I ran into a situation where a hardware watchpoint hit is not detected
correctly, misleading GDB into thinking it was a delayed breakpoint hit.

The problem is that hardware watchpoints are not skippable on AArch64, so
that makes GDB loop endlessly trying to run past the instruction.

The most obvious case where this happens is when the load/store pair
instructions access 16 bytes of memory.

Suppose we have a stp instruction that will write a couple 64-bit registers
to address 0x10 (stp x3,x4 [x2]). It will write data from 0x10 up to 0x20.

Now suppose a write watchpoint is created to monitor memory address 0x18,
which is the start of the second register write. It can have whatever length,
but let's assume it has length 8.

When we execute that stp instruction, it will trap and the reported stopped
data address from the kernel will be 0x10 (the beginning of the memory range
accessed by the instruction).

The current code won't be able to detect a valid trigger because it assumes an
alignment of 8 bytes for the watchpoint address. Forcing that kind of alignment
won't be enough to detect a 16-byte access if the trap address falls outside of
the 8-byte alignment window. We need to know how many bytes the instruction
will access, but we won't have that data unless we go parsing instructions.

Another issue with the current code seems to be that it assumes the accesses
will always be 8 bytes in size, since it wants to align the watchpoint address
to that particular boundary. This leads to problems when we have unaligned
addresses and unaligned watchpoints.

For example, suppose we have a str instruction storing 8 bytes to memory
address 0xf. Now suppose we have a write watchpoint at address 0x16,
monitoring 8 bytes.

The trap address will be 0xf, but forcing 0x16 to 8-byte alignment yields
0x10, and so GDB doesn't think this is a watchpoint hit.
Ouch.
I’m starting to wonder now if I have encountered this bug myself, and just
shrugged it off thinking the variable wasn’t being hit.

One more detail worth mentioning is that different CPU's may report trap addresses that are more or less precise.

D05's Cortex A72's are precise, while Ampere's Altra and Cavium's ThunderX2 CPU's report the trap address from the beginning of the memory range, so that's less precise, but still valid according to the spec.

Altra’s use Neoverse cores, which is based on Cortex A76.
That leads me to think “report the trap address from the beginning of memory range” is going to become much more common going forwards.



I believe you can trigger the same problem with smaller memory accesses,
except one that accesses a single byte.

As I said earlier, ideally we'd go parsing instructions to figure out how many
bytes they access. That is a bit complex though, so meanwhile I think we should
go with a simpler solution.

We keep the assumption that the instructions access 8 bytes, except when we
detect one of the instructions that access 16 bytes.
What about NEON and SVE instructions? They can access a lot of data at once.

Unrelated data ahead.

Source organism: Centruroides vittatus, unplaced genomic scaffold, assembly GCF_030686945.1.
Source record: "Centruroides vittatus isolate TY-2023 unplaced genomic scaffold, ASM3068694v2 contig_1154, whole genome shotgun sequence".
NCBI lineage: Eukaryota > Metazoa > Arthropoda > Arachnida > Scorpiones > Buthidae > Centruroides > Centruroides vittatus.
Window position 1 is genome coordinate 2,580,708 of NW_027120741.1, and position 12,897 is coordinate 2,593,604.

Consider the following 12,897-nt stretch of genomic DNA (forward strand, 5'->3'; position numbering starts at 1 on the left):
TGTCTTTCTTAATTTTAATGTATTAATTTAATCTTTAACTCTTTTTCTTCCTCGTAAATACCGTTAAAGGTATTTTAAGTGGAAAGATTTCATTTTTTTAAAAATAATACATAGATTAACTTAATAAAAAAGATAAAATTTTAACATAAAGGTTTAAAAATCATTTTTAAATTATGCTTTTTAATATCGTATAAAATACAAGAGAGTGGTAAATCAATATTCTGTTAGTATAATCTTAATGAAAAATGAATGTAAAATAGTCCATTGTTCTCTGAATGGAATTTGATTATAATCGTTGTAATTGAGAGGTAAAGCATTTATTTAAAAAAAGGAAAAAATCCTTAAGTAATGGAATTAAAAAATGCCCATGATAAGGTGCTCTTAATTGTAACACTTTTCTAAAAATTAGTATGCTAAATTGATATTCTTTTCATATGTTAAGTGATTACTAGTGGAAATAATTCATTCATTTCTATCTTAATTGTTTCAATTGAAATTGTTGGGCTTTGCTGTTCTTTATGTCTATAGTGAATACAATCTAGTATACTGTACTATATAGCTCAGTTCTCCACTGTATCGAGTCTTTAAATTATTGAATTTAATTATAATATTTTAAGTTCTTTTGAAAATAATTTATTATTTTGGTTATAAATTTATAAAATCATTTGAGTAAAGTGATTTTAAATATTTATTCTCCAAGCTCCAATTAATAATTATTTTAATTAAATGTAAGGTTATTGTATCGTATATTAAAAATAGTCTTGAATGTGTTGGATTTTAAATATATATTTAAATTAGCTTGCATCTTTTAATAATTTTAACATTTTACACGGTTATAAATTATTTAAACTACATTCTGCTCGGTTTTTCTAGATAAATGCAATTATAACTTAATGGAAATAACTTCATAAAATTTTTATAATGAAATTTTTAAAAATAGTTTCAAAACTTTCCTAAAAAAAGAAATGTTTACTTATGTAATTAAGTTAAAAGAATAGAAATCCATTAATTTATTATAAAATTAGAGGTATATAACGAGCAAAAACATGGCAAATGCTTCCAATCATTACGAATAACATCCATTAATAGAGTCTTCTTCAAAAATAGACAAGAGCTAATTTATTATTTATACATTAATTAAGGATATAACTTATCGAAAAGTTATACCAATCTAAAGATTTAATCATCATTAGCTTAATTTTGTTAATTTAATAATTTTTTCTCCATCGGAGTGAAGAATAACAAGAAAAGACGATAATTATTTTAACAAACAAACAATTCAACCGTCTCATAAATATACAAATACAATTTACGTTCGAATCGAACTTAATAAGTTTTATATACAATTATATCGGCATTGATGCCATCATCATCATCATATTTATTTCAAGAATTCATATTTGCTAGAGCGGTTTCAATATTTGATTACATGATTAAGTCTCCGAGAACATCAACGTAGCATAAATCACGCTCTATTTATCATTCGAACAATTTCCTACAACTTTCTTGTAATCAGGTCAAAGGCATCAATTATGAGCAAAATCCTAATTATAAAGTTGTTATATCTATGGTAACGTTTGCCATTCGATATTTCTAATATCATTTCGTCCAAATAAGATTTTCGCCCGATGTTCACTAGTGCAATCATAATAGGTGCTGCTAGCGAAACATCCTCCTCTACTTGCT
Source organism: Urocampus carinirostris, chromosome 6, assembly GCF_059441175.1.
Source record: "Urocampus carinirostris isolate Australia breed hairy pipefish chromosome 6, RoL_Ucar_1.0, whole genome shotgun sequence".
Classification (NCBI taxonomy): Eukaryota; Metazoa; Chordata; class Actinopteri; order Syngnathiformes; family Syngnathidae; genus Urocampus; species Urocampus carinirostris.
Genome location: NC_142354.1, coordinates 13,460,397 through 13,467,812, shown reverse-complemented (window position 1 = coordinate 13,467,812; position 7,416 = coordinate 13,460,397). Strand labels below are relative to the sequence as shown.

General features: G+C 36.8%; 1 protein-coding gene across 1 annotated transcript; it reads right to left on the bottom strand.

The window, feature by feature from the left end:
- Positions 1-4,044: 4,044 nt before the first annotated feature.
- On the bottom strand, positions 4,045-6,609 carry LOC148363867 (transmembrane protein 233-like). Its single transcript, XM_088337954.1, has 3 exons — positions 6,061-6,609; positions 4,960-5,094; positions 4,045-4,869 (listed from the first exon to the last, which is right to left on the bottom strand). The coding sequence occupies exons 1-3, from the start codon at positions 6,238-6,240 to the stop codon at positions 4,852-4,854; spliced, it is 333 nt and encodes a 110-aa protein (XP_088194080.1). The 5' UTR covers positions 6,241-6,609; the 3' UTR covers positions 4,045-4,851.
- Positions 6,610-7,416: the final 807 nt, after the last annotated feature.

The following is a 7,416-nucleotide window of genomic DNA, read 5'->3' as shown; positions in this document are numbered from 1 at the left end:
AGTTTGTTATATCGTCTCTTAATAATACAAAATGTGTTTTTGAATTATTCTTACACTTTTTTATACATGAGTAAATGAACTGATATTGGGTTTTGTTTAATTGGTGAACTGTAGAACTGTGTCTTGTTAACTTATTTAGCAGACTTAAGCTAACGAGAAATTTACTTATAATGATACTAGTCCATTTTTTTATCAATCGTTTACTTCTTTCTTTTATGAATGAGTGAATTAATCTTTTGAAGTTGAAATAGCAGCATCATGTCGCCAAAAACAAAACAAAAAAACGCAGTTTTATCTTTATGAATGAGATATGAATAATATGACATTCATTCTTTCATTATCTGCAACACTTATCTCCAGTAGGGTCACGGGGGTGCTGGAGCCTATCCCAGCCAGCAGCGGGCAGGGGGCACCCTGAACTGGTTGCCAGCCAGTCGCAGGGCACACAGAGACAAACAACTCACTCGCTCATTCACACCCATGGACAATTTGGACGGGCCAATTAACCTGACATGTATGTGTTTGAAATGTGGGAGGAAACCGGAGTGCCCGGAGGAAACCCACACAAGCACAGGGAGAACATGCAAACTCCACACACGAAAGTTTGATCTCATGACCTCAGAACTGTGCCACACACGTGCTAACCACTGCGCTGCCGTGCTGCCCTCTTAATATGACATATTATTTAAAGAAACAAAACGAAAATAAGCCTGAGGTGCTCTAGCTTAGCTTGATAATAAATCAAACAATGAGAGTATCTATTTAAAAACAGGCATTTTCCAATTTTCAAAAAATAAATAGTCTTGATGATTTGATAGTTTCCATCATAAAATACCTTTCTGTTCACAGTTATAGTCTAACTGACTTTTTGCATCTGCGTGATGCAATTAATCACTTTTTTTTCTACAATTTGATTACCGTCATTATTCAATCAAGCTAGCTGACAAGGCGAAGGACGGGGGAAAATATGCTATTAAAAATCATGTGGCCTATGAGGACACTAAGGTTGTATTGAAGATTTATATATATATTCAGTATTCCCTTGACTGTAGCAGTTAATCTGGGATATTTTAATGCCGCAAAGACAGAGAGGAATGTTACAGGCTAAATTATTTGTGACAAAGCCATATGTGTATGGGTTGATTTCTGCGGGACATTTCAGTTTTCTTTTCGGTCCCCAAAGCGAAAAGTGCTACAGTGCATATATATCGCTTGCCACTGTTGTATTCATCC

I haven't written a test for those yet, but my guess is that our handling of watchpoint triggers caused by those instructions is not entirely correct either. If the trap address falls outside of the expected alignment window, we won't notice the hit.

Happy with that as a later patch. But… I’m still a little worried because with each additional patch, we’re in a situation where watchpoints now seem to work on, say, A72, but then they might suddenly miss changes for no obvious reason to the user. Especially given that, say, neon is used in general compiled code, but is fairly uncommon.




For the trigger detection, instead of forcing an alignment and then checking
if the trap address falls within the range of the watchpoint, we just check
if the memory access and the watchpoint range overlap. If they do, then we
have a watchpoint hit.

This still has potential to give false positives if we choose the right
combination of memory address, access size and watchpoint address. But it
should match the old code in this regard, while giving better results for
accesses of 16 bytes and unaligned accesses.
Is there a plan for fixing those?

There is, but I wanted to at least get this patch out before GDB 11 branches. That ought to improve things for CPU's that don't report a precise trap address.

I think the best course of action is to find a fast way to determine how many bytes a particular instruction accesses. Given the differences in encoding between regular ld/st instructions, NEON and SVE variants, I'll need to come up with a more thorough testcase to make sure we're dealing with those correctly.

Ok, given all the above comments, this sounds like a reasonable approach.
The code is clearly very broken right now.



It also fixes these two failures in the testsuite:

FAIL: gdb.base/watchpoint-unaligned.exp: continue (timeout)
FAIL: gdb.base/watchpoint-unaligned.exp: size8twice write

Regression tested on aarch64-linux Ubuntu/20.04.

gdb/ChangeLog:

YYYY-MM-DD  Luis Machado  <luis.machado@linaro.org<mailto:luis.machado@linaro.org>>

* aarch64-linux-nat.c
(aarch64_linux_nat_target::stopped_data_address): Refactor.
* nat/aarch64-linux-hw-point.c (hw_watch_is_16b_ldst)
(hw_watch_regions_overlap, hw_watch_detect_trigger): New functions.
* nat/aarch64-linux-hw-point.h (LDP_STP_MASK, STP_OPC_64)
(LDP_OPC_64): New constants.
(hw_watch_is_16b_ldst, hw_watch_regions_overlap)